Agents, warn your clients: The mortgage process is slowing down, not speeding up.
Despite greater use of technology, more and more borrowers applying online and fewer loans to go around, borrower satisfaction — as rated in the latest survey from market research company J.D. Power — declined this year, while the amount of time it takes to get a loan increased.
Says Craig Martin, director of the consumer insights and analytics firm’s mortgage practice:
“A critical element of satisfaction is setting expectations, and this tends to be a weakness of technology, which is demonstrated by substantially lower satisfaction among customers who do not work with a human to complete their application.”
Martin says the home lending field is “at a critical inflection point” where technology and the growing use digital applications has made it possible for mortgage originations to move more quickly. But, he adds, “the customer is still the final judge of speed and quality.”
And according to the survey, overall satisfaction declines as purchase process slows.
The study found that overall satisfaction with lenders is down 8 points (on a 1,000-point scale) from 2016, driven, in part, by reports of longer times from initial application to closing.
On average, the lending process took 36 days from initial application to close this year, an increase of a week from 2016, the study found. “Digital maybe a little easier, but in terms of the 10 or 15-day close, for the most part, it’s not out there,” Martin told Inman News.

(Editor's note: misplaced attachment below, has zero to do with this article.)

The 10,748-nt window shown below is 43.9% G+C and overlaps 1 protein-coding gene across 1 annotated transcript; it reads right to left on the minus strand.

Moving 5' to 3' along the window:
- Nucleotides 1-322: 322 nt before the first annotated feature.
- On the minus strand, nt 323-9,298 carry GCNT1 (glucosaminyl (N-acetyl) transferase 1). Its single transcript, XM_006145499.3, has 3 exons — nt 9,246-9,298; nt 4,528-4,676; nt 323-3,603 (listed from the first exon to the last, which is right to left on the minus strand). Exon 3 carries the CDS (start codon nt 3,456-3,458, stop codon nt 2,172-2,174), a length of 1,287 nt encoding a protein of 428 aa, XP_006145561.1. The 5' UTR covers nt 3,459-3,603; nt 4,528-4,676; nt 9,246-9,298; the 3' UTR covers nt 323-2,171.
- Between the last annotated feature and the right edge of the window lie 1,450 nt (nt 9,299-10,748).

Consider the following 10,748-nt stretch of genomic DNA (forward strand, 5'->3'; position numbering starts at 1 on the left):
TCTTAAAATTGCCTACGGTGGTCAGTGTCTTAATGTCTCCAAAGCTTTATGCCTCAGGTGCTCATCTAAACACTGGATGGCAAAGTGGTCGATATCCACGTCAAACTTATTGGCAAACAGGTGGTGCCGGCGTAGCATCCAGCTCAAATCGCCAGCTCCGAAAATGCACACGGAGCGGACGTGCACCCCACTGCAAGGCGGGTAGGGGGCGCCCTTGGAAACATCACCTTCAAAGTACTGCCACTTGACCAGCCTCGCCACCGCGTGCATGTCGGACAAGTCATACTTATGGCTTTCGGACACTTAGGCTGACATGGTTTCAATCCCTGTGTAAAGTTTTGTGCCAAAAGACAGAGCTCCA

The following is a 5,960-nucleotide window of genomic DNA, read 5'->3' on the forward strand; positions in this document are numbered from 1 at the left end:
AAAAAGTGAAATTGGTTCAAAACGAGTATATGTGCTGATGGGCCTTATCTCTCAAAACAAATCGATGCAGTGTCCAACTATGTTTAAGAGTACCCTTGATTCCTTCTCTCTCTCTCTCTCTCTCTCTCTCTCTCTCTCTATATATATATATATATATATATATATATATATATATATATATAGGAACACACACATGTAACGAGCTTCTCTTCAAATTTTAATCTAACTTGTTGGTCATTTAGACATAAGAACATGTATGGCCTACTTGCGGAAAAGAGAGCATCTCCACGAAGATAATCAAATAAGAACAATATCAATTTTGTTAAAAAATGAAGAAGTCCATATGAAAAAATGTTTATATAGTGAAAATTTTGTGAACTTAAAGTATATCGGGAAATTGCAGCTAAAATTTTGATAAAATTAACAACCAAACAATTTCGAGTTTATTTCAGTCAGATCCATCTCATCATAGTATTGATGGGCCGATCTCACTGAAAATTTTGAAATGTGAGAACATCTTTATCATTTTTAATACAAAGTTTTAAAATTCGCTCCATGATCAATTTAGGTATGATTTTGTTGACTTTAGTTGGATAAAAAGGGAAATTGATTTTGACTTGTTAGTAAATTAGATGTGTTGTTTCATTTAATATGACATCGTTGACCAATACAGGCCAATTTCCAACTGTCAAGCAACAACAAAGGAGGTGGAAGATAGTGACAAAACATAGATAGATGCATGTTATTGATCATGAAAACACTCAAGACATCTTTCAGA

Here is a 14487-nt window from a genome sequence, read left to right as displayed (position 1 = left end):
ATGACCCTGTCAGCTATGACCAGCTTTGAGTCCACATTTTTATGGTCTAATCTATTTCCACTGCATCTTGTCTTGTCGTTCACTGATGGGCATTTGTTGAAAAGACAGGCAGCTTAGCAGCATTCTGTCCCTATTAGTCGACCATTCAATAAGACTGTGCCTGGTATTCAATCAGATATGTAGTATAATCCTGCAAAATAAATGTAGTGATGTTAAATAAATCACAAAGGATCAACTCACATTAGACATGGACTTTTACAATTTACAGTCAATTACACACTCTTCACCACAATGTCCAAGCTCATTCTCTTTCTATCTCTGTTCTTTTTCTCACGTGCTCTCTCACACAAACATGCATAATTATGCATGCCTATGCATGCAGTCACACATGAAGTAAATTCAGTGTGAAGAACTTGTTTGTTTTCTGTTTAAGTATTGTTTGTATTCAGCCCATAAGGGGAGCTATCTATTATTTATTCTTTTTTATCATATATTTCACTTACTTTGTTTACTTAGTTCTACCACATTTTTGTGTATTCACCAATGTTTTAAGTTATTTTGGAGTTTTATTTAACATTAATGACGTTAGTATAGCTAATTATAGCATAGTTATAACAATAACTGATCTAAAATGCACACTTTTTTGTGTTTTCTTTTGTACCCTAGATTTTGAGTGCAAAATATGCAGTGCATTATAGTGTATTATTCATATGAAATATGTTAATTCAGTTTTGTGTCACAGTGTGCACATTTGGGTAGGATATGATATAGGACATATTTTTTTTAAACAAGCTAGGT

Another major finding of the latest annual study: Digital use surges but not digital satisfaction.
For the first time in the study’s history, both refinance and purchase customers cite online or a website as the most frequent method of submitting a mortgage application. A total of 43 percent of mortgage customers indicate applying digitally in 2017, up from just 28 percent in 2016.
On the other hand, satisfaction among customers applying either online or via website has declined by 18 points year-over-year. Worse, the satisfaction rate among digital borrowers trails that among people who apply in person, the old fashioned way, by 10 points.
Martin says digital applicants expect the process to move along boom, boom, boom, but it doesn’t. “There may be an increase in expediency, but how much time does it really shave off?” he wonders.
The J.D. Power executive uses how people now track package deliveries as an analogy to the mortgage process. When tracking a package, he says, the process is completely transparent and people are informed every step of the way. But with digital mortgage applications, “people have to learn to deal with a different level of expectations.”
As other surveys have shown, those who actually interact with would-be buyers play a key role in building customer trust, according to the Power study.
Overall satisfaction among mortgage customers with high levels of trust in their loan representatives is 358 points higher than among those with low levels of trust, the analytics firm found. The top three elements driving that perception of trust are: Calling back when promised; pro-actively providing status updates; and continuity in working with a single lender rep throughout the process.
The study also rated various lenders on their ability to satisfy their clients. As in previous survey’s, Quicken Loans scored the highest, with an 878 rating.
But this year, Quicken was matched by the Guild Mortgage Co., a national lender based in San Diego. Prime Lending of Dallas, which has 1,500 loan officers located throughout the United States, placed third with a score of 859.
The 2017 U.S. Primary Mortgage Origination Satisfaction Study measures customer satisfaction with the mortgage origination experience in six factors.
Listed alphabetically, they are: application/approval process; interaction; loan closing; loan offerings; onboarding; and problem resolution.
The study is based on responses from 5,893 customers who originated a new mortgage or refinanced within the past 12 months, and was fielded in July and August.
Lew Sichelman’s weekly column, “The Housing Scene,” is syndicated to newspapers throughout the country.